The NCAA has apparently concluded its investigation into the Auburn Tigers football program regarding the events surrounding the Cam Newton affair that rocked college football last year. The NCAA also concluded its investigation of four players who claimed on HBO that they were provided with extra benefits at Auburn, finding either no or insufficient evidence of wrongdoing.
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The NCAA issued a statement Wednesday saying it interviewed more than 50 people to see if Auburn provided Newton or his family improper benefits. The NCAA said it could not find any reason to keep the investigation open because its findings did not meet a "burden of proof" that Auburn did anything wrong in signing the quarterback who led the Tigers to the national title last season.
The NCAA said the investigation has to meet a higher standard "than rampant public speculation online and in the media.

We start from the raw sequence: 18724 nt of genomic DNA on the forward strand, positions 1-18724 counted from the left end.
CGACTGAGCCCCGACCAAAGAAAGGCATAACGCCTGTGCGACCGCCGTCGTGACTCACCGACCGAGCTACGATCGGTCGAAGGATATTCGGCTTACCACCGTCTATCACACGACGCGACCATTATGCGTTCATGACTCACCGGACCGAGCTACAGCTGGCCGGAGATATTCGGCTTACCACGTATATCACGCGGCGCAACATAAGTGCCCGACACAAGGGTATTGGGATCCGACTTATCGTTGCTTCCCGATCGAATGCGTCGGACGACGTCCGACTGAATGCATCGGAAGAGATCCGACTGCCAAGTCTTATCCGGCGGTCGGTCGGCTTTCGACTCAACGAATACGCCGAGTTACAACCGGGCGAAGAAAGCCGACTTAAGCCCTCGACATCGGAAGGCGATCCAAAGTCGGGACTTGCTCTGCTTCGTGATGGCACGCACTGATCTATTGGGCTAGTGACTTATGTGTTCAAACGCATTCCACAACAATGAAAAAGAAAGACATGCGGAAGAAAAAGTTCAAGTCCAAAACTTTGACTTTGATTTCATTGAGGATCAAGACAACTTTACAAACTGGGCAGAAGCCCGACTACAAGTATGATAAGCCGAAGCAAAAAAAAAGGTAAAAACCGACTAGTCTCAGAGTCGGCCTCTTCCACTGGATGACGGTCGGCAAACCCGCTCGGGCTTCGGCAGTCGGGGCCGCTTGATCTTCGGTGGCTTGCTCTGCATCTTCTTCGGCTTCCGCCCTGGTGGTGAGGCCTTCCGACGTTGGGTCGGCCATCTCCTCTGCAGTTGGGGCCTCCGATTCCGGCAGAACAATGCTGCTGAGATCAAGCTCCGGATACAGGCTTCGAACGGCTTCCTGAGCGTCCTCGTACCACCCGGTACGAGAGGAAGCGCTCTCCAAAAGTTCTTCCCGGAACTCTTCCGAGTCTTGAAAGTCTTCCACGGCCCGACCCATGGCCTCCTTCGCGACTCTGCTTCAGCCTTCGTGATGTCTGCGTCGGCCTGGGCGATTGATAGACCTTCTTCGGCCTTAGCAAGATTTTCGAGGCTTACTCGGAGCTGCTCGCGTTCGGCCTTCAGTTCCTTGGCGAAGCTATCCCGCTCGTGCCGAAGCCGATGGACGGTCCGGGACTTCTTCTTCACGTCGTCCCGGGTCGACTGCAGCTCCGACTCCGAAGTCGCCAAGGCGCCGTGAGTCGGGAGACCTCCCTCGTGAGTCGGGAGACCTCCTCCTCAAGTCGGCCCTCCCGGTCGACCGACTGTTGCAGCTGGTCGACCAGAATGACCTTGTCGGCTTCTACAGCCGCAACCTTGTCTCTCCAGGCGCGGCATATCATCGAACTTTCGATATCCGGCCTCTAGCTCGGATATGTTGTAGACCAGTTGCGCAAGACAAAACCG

Well, that's certainly good to know, and it's really good to know that there actually is a burden of proof.
I'm not terribly surprised at all of this. It has always appeared to me that there was little if any evidence other than the testimony of people, and virtually no documentary evidence of wrongdoing. If somebody can hide all the hard evidence of rulebreaking, it is really hard to get people to punish someone just on the say so of others. I think that is a good thing. Those convinced of Auburn's guilt may feel differently.
Anyway, the NCAA letter to Auburn is here, in case you are interested. It says little other than "We didn't find anything credible, but if something credible comes up, we'll look into it."